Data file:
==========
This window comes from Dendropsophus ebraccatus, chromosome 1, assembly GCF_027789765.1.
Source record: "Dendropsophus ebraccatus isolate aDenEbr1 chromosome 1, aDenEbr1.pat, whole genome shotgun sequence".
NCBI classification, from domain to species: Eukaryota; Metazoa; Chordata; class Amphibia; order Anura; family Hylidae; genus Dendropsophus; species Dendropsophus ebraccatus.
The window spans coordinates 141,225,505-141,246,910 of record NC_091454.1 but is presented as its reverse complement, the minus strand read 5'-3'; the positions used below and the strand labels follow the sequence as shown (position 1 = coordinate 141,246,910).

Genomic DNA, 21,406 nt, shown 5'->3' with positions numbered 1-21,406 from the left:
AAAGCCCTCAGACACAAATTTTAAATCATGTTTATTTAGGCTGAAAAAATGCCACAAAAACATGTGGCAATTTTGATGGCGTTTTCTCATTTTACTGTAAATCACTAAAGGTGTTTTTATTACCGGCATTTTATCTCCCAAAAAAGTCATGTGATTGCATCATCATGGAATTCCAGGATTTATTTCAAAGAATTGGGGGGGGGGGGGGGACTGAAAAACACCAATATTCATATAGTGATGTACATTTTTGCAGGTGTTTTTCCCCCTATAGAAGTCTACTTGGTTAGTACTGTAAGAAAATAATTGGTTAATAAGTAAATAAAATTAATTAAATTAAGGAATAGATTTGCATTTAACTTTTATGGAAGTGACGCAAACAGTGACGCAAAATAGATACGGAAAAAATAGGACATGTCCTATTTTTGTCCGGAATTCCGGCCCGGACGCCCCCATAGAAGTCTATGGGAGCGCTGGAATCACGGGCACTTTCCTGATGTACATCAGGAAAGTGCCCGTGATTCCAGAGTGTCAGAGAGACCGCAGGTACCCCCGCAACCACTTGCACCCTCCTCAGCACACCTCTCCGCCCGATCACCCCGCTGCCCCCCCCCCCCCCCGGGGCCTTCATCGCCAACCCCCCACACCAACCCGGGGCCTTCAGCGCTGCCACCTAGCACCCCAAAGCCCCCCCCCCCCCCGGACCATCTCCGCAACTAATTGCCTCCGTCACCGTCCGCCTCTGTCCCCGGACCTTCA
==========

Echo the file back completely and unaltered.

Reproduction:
This window comes from Dendropsophus ebraccatus, chromosome 1, assembly GCF_027789765.1.
Source record: "Dendropsophus ebraccatus isolate aDenEbr1 chromosome 1, aDenEbr1.pat, whole genome shotgun sequence".
NCBI classification, from domain to species: Eukaryota; Metazoa; Chordata; class Amphibia; order Anura; family Hylidae; genus Dendropsophus; species Dendropsophus ebraccatus.
The window spans coordinates 141,225,505-141,246,910 of record NC_091454.1 but is presented as its reverse complement, the minus strand read 5'-3'; the positions used below and the strand labels follow the sequence as shown (position 1 = coordinate 141,246,910).

Genomic DNA, 21,406 nt, shown 5'->3' with positions numbered 1-21,406 from the left:
AAAGCCCTCAGACACAAATTTTAAATCATGTTTATTTAGGCTGAAAAAATGCCACAAAAACATGTGGCAATTTTGATGGCGTTTTCTCATTTTACTGTAAATCACTAAAGGTGTTTTTATTACCGGCATTTTATCTCCCAAAAAAGTCATGTGATTGCATCATCATGGAATTCCAGGATTTATTTCAAAGAATTGGGGGGGGGGGGGGGACTGAAAAACACCAATATTCATATAGTGATGTACATTTTTGCAGGTGTTTTTCCCCCTATAGAAGTCTACTTGGTTAGTACTGTAAGAAAATAATTGGTTAATAAGTAAATAAAATTAATTAAATTAAGGAATAGATTTGCATTTAACTTTTATGGAAGTGACGCAAACAGTGACGCAAAATAGATACGGAAAAAATAGGACATGTCCTATTTTTGTCCGGAATTCCGGCCCGGACGCCCCCATAGAAGTCTATGGGAGCGCTGGAATCACGGGCACTTTCCTGATGTACATCAGGAAAGTGCCCGTGATTCCAGAGTGTCAGAGAGACCGCAGGTACCCCCGCAACCACTTGCACCCTCCTCAGCACACCTCTCCGCCCGATCACCCCGCTGCCCCCCCCCCCCCCCGGGGCCTTCATCGCCAACCCCCCACACCAACCCGGGGCCTTCAGCGCTGCCACCTAGCACCCCAAAGCCCCCCCCCCCCCCGGACCATCTCCGCAACTAATTGCCTCCGTCACCGTCCGCCTCTGTCCCCGGACCTTCA